We had the good fortune of connecting with Masani Smith and we’ve shared our conversation below.

Hi Masani, how do you think about risk?
I recently came across a quote on the internet that read, “No risk, no story”, and I believe that’s the simplest and truest way to describe the role risk has played in my life. Growing up, I often heard the saying, “No risk, no reward” and like most people, I always thought that success was the reward. However, it wasn’t until recently I realized that the real reward is in the journey it takes to get there. The first time I took a significant risk was when I moved away from family to attend college at Howard University. I never lived away from home, so I was excited but I still had an underlying fear that I wouldn’t be able to navigate on my own. Knowing that there was a possibility of failing made me uncomfortable, but it also brought a new feeling of determination out of me. After graduating with my Bachelor’s degree, I knew I was capable of doing almost anything I put my mind to. The next big risk I took after college was deciding not to pursue a career in corporate America, especially since that’s what most of my classmates with a Business degree were doing. So much time and money went into my schooling, just for me to tell my parents that I wanted to go in another direction. But I grew an unshakable fascination with the Barbering industry and decided I wanted to learn more about it. Can you imagine having to tell you parents that you want to be a Barber instead of an Investment Banker?! A female barber at that. I knew I wouldn’t get immediately get a smile and a pat on the back, but I had already made up my mind that I didn’t want to work for anybody but myself. Seeing other successful barbers making money on their own terms was all the motivation I needed to push forward. I can’t lie and say that being alone in my vision wasn’t discouraging at times. There were many moments when I thought I was completely out of my mind. However, as you grow in your career or just life in general, you learn that you’re actually never alone. God is always there to be that system of support you need. Once I realized this, there was really no stopping me. I paid for myself to go to barber school, received my Master Barber license, rented my first booth at a barbershop, and started building my own clientele. Many of the successful barbers I followed were in Atlanta, so in 2020 (in the middle of a pandemic), I took the most frightening risk thus far and moved to Georgia on my own. I worked a Sales job for a few months to get on my feet but soon again, I had that urge to work solely for myself. Eventually, I quit my job with no real plan so I could be a full-time entrepreneur. I adopted some of the principles and skills that I learned from that job and applied them to my own business. After purchasing business cards, creating an Instagram page to market myself, and finding a barbershop that was a good fit for me, things began to pick up for me in a major way. Now, only less than a year since my move, I’m working at my dream shop, doing things my own way and I couldn’t be happier. I’m certainly not where I want to be yet but looking back, I’ve come extremely far. If it wasn’t for the countless risks I’ve taken over the past few years, I wouldn’t be where I am today and I wouldn’t have the pleasure of sharing this story with you.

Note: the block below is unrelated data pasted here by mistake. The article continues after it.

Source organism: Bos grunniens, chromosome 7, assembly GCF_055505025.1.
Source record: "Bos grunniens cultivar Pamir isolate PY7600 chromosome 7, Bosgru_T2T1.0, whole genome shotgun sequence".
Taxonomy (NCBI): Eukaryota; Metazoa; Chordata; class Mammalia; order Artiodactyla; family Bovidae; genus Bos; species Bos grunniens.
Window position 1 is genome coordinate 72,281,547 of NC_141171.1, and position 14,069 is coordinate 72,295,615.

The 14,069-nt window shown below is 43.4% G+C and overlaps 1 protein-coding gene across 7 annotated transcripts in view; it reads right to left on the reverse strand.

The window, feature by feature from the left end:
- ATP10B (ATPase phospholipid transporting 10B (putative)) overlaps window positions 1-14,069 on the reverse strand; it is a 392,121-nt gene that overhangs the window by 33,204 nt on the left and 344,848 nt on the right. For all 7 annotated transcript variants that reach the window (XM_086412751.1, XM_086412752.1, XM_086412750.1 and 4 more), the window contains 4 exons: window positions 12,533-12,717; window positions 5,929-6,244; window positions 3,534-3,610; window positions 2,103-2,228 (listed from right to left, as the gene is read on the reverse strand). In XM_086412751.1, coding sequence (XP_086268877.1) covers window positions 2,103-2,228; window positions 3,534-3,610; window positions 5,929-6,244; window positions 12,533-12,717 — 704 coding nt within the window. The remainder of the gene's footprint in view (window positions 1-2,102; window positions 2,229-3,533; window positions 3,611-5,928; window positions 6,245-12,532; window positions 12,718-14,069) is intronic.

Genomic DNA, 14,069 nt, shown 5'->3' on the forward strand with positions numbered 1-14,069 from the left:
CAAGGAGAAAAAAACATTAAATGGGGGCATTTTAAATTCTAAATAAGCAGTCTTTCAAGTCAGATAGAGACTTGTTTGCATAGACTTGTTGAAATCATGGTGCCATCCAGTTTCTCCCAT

Alright, so for those in our community who might not be familiar with your business, can you tell us more?
As a female barber, there are both advantages and disadvantages we all experience just because there aren’t many of us. In the beginning it was a challenge for me because most men were skeptical that my skills wouldn’t be up to par. However, that was just motivation for me to get better so I can prove that my gender has absolutely no correlation with talent. Now, people are super impressed my ability to cut just as good, if not better, than any male barber. So, I’d like to encourage all women to go after whatever it is you want to do, regardless of any stereotype society has placed on you.

Let’s say your best friend was visiting the area and you wanted to show them the best time ever. Where would you take them? Give us a little itinerary – say it was a week long trip, where would you eat, drink, visit, hang out, etc.
My favorite place that I’ve visited so far in Atlanta is Ponce City Market. You can go there several times and have a new experience. It’s got everything from restaurants, a vegan bar that plays great music, and even a cool rooftop with a beautiful view of the city. Outside of that, I like to go small events ran by young entrepreneurs (musicians, fashion designers, etc.) like myself. There are so many people here doing incredible things, you just have to find what fits your liking.

Shoutout is all about shouting out others who you feel deserve additional recognition and exposure. Who would you like to shoutout?
I’d like to give a shoutout to God for always having my back, my parents for loving me no matter what, and all of my friends and family for have supported me in any way thus far. I’d also like to give a shoutout to Tribeca Barber School (NYC) for teaching me the blueprint, as well as Scissors Barbershop for giving me my first chair in a real shop. Lastly, I’d like to shoutout Blessed Up Barbershop for giving me an opportunity to live my ATL barber dreams. I’m forever grateful!

Website: https://booksy.com/en-us/571462_the-femme-barber_barber-shop_16254_marietta?do=invite

Instagram: https://www.instagram.com/thefemmebarber/?utm_medium=copy_link

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